Nearly 142 years after Charles Darwin wrote that the sounds uttered by birds offer in several respects the nearest analogy to language, MIT researchers have now found that birdsong closely resembles human speech.
Researchers from Massachusetts Institute of Technology, along with a scholar from the University of Tokyo, say that Darwin was right when he wrote in “The Descent of Man” (1871) contemplating how humans learnt to speak language, could have had its origins in singing.
The balance of evidence, researchers believe, suggests that human language is a grafting of two communication forms found elsewhere in the animal kingdom: first, the elaborate songs of birds, and second, the more utilitarian, information-bearing types of expression seen in a diversity of other animals.
“It’s this adventitious combination that triggered human language,” co-author and linguistics professor in MIT’s Department of Linguistics and Philosophy, Shigeru Miyagawa said.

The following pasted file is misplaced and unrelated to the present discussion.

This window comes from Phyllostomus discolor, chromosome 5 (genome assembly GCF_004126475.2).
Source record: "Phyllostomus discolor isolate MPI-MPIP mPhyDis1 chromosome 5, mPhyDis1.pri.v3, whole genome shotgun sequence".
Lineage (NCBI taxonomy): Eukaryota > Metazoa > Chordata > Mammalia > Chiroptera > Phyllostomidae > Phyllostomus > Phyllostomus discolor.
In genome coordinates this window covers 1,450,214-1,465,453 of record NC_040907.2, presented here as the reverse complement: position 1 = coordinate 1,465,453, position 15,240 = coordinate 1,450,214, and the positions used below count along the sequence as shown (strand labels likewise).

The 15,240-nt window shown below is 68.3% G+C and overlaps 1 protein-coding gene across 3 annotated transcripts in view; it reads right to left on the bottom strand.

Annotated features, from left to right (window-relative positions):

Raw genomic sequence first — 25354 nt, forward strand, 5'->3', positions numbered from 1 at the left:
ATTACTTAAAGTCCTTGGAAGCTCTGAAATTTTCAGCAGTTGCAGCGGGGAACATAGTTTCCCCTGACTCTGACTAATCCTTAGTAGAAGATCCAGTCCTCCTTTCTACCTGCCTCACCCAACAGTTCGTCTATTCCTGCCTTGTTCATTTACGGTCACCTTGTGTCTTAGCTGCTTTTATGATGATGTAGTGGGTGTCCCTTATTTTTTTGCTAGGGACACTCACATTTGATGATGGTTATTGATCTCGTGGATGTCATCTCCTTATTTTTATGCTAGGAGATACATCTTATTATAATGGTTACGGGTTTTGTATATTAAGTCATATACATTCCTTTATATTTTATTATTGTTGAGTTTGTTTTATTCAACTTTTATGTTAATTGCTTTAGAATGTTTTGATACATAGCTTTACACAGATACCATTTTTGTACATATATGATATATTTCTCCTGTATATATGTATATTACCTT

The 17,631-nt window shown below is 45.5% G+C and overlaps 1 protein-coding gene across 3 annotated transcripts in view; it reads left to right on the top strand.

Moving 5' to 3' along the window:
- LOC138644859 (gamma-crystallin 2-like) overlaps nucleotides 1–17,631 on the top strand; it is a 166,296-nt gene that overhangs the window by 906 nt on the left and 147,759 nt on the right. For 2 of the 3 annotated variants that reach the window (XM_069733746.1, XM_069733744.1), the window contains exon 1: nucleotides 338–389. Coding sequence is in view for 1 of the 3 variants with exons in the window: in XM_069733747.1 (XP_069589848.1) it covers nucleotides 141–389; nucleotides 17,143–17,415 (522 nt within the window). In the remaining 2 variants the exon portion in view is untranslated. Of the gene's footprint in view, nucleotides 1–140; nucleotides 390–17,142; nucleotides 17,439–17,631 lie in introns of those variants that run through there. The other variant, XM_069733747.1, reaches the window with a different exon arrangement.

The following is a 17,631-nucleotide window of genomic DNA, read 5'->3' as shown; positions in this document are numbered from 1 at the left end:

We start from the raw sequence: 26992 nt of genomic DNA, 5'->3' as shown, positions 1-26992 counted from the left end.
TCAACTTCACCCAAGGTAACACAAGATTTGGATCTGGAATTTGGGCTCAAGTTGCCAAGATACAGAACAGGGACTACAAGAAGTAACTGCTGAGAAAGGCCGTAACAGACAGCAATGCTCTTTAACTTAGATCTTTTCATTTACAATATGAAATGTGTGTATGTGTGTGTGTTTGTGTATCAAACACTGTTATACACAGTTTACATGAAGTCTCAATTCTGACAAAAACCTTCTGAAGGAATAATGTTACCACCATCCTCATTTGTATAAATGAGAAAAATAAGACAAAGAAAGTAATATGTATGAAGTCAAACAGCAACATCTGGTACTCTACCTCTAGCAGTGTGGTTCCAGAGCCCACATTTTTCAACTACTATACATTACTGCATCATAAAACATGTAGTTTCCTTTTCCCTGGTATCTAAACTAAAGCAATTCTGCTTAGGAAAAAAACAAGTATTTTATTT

The idea builds upon Miyagawa’s conclusion, detailed in his previous work, that there are two “layers” in all human languages: an “expression” layer, which involves the changeable organisation of sentences, and a “lexical” layer, which relates to the core content of a sentence.
The study authors say that birdsong closely resembles the expression layer of human sentences — whereas the communicative waggles of bees, or the short, audible messages of primates, are more like the lexical layer. At some point, between 50,000 and 80,000 years ago, humans may have merged these two types of expression into a uniquely sophisticated form of language.